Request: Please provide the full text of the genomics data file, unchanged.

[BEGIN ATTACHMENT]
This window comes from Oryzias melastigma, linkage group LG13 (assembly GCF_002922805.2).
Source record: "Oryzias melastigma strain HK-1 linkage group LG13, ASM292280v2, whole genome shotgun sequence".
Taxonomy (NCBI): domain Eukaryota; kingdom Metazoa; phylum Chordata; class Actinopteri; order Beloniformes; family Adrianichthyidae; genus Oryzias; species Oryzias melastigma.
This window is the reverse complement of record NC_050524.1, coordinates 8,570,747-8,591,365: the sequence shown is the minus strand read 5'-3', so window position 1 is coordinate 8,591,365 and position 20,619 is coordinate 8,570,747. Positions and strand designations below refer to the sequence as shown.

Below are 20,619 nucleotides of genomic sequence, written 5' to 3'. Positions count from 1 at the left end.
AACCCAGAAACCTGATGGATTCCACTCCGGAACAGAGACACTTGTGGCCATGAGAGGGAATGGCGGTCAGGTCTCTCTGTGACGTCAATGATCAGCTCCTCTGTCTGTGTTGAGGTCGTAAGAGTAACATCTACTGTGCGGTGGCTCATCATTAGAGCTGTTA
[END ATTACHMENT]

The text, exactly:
This window comes from Oryzias melastigma, linkage group LG13 (assembly GCF_002922805.2).
Source record: "Oryzias melastigma strain HK-1 linkage group LG13, ASM292280v2, whole genome shotgun sequence".
Taxonomy (NCBI): domain Eukaryota; kingdom Metazoa; phylum Chordata; class Actinopteri; order Beloniformes; family Adrianichthyidae; genus Oryzias; species Oryzias melastigma.
This window is the reverse complement of record NC_050524.1, coordinates 8,570,747-8,591,365: the sequence shown is the minus strand read 5'-3', so window position 1 is coordinate 8,591,365 and position 20,619 is coordinate 8,570,747. Positions and strand designations below refer to the sequence as shown.

Below are 20,619 nucleotides of genomic sequence, written 5' to 3'. Positions count from 1 at the left end.
AACCCAGAAACCTGATGGATTCCACTCCGGAACAGAGACACTTGTGGCCATGAGAGGGAATGGCGGTCAGGTCTCTCTGTGACGTCAATGATCAGCTCCTCTGTCTGTGTTGAGGTCGTAAGAGTAACATCTACTGTGCGGTGGCTCATCATTAGAGCTGTTA